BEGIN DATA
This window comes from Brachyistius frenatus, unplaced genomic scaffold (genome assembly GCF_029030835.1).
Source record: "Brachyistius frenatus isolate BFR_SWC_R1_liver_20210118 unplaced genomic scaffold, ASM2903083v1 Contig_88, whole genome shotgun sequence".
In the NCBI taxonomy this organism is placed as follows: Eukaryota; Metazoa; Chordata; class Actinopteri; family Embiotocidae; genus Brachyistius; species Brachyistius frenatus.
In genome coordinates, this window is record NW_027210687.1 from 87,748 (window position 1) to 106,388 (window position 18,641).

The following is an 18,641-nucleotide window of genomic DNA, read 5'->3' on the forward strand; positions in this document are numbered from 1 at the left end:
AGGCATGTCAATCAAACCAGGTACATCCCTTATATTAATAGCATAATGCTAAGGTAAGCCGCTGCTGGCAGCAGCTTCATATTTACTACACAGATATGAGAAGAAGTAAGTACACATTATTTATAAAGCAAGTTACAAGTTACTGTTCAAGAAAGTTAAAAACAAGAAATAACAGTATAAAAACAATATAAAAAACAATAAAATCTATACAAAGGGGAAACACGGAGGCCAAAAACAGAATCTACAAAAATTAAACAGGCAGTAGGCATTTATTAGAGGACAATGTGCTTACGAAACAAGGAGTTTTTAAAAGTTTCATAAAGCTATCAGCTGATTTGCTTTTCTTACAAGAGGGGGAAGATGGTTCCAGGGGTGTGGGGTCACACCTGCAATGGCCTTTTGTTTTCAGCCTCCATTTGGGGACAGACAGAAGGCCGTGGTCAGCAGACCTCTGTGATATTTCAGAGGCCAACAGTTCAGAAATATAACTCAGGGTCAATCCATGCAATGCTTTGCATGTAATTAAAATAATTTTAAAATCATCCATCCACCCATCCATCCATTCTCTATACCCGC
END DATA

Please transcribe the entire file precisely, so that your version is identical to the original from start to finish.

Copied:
This window comes from Brachyistius frenatus, unplaced genomic scaffold (genome assembly GCF_029030835.1).
Source record: "Brachyistius frenatus isolate BFR_SWC_R1_liver_20210118 unplaced genomic scaffold, ASM2903083v1 Contig_88, whole genome shotgun sequence".
In the NCBI taxonomy this organism is placed as follows: Eukaryota; Metazoa; Chordata; class Actinopteri; family Embiotocidae; genus Brachyistius; species Brachyistius frenatus.
In genome coordinates, this window is record NW_027210687.1 from 87,748 (window position 1) to 106,388 (window position 18,641).

The following is an 18,641-nucleotide window of genomic DNA, read 5'->3' on the forward strand; positions in this document are numbered from 1 at the left end:
AGGCATGTCAATCAAACCAGGTACATCCCTTATATTAATAGCATAATGCTAAGGTAAGCCGCTGCTGGCAGCAGCTTCATATTTACTACACAGATATGAGAAGAAGTAAGTACACATTATTTATAAAGCAAGTTACAAGTTACTGTTCAAGAAAGTTAAAAACAAGAAATAACAGTATAAAAACAATATAAAAAACAATAAAATCTATACAAAGGGGAAACACGGAGGCCAAAAACAGAATCTACAAAAATTAAACAGGCAGTAGGCATTTATTAGAGGACAATGTGCTTACGAAACAAGGAGTTTTTAAAAGTTTCATAAAGCTATCAGCTGATTTGCTTTTCTTACAAGAGGGGGAAGATGGTTCCAGGGGTGTGGGGTCACACCTGCAATGGCCTTTTGTTTTCAGCCTCCATTTGGGGACAGACAGAAGGCCGTGGTCAGCAGACCTCTGTGATATTTCAGAGGCCAACAGTTCAGAAATATAACTCAGGGTCAATCCATGCAATGCTTTGCATGTAATTAAAATAATTTTAAAATCATCCATCCACCCATCCATCCATTCTCTATACCCGC